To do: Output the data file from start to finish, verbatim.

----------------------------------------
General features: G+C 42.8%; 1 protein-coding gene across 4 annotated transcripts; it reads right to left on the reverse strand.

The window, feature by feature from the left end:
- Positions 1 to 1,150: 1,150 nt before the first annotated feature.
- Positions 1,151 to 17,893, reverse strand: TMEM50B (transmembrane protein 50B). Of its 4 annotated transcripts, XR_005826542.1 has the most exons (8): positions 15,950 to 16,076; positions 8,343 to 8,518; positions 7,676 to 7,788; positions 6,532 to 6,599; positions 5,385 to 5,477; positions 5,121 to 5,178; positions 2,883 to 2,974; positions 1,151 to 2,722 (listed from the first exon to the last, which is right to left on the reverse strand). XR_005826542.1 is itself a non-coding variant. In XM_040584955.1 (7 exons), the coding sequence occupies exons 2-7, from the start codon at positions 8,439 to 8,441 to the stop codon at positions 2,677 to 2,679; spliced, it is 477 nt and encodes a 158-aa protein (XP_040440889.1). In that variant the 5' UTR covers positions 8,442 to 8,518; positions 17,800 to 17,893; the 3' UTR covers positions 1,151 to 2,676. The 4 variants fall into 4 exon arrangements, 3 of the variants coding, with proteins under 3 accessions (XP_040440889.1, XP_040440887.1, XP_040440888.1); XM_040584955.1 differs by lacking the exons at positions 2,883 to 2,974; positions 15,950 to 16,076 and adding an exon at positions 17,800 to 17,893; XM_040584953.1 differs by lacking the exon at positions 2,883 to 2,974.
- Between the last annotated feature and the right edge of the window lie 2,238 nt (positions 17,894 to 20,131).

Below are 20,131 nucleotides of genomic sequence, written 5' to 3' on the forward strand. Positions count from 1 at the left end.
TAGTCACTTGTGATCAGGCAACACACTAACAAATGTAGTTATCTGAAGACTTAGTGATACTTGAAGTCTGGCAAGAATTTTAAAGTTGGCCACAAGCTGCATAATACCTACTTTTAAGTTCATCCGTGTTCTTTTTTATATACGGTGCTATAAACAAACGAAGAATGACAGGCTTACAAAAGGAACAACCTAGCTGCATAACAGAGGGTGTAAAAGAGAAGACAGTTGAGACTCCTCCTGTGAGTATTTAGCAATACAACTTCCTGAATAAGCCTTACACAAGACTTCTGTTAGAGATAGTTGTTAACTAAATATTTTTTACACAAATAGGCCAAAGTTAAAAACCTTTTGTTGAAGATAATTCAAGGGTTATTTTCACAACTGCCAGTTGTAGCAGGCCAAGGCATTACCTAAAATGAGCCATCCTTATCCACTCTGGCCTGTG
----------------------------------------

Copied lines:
General features: G+C 42.8%; 1 protein-coding gene across 4 annotated transcripts; it reads right to left on the reverse strand.

The window, feature by feature from the left end:
- Positions 1 to 1,150: 1,150 nt before the first annotated feature.
- Positions 1,151 to 17,893, reverse strand: TMEM50B (transmembrane protein 50B). Of its 4 annotated transcripts, XR_005826542.1 has the most exons (8): positions 15,950 to 16,076; positions 8,343 to 8,518; positions 7,676 to 7,788; positions 6,532 to 6,599; positions 5,385 to 5,477; positions 5,121 to 5,178; positions 2,883 to 2,974; positions 1,151 to 2,722 (listed from the first exon to the last, which is right to left on the reverse strand). XR_005826542.1 is itself a non-coding variant. In XM_040584955.1 (7 exons), the coding sequence occupies exons 2-7, from the start codon at positions 8,439 to 8,441 to the stop codon at positions 2,677 to 2,679; spliced, it is 477 nt and encodes a 158-aa protein (XP_040440889.1). In that variant the 5' UTR covers positions 8,442 to 8,518; positions 17,800 to 17,893; the 3' UTR covers positions 1,151 to 2,676. The 4 variants fall into 4 exon arrangements, 3 of the variants coding, with proteins under 3 accessions (XP_040440889.1, XP_040440887.1, XP_040440888.1); XM_040584955.1 differs by lacking the exons at positions 2,883 to 2,974; positions 15,950 to 16,076 and adding an exon at positions 17,800 to 17,893; XM_040584953.1 differs by lacking the exon at positions 2,883 to 2,974.
- Between the last annotated feature and the right edge of the window lie 2,238 nt (positions 17,894 to 20,131).

Below are 20,131 nucleotides of genomic sequence, written 5' to 3' on the forward strand. Positions count from 1 at the left end.
TAGTCACTTGTGATCAGGCAACACACTAACAAATGTAGTTATCTGAAGACTTAGTGATACTTGAAGTCTGGCAAGAATTTTAAAGTTGGCCACAAGCTGCATAATACCTACTTTTAAGTTCATCCGTGTTCTTTTTTATATACGGTGCTATAAACAAACGAAGAATGACAGGCTTACAAAAGGAACAACCTAGCTGCATAACAGAGGGTGTAAAAGAGAAGACAGTTGAGACTCCTCCTGTGAGTATTTAGCAATACAACTTCCTGAATAAGCCTTACACAAGACTTCTGTTAGAGATAGTTGTTAACTAAATATTTTTTACACAAATAGGCCAAAGTTAAAAACCTTTTGTTGAAGATAATTCAAGGGTTATTTTCACAACTGCCAGTTGTAGCAGGCCAAGGCATTACCTAAAATGAGCCATCCTTATCCACTCTGGCCTGTG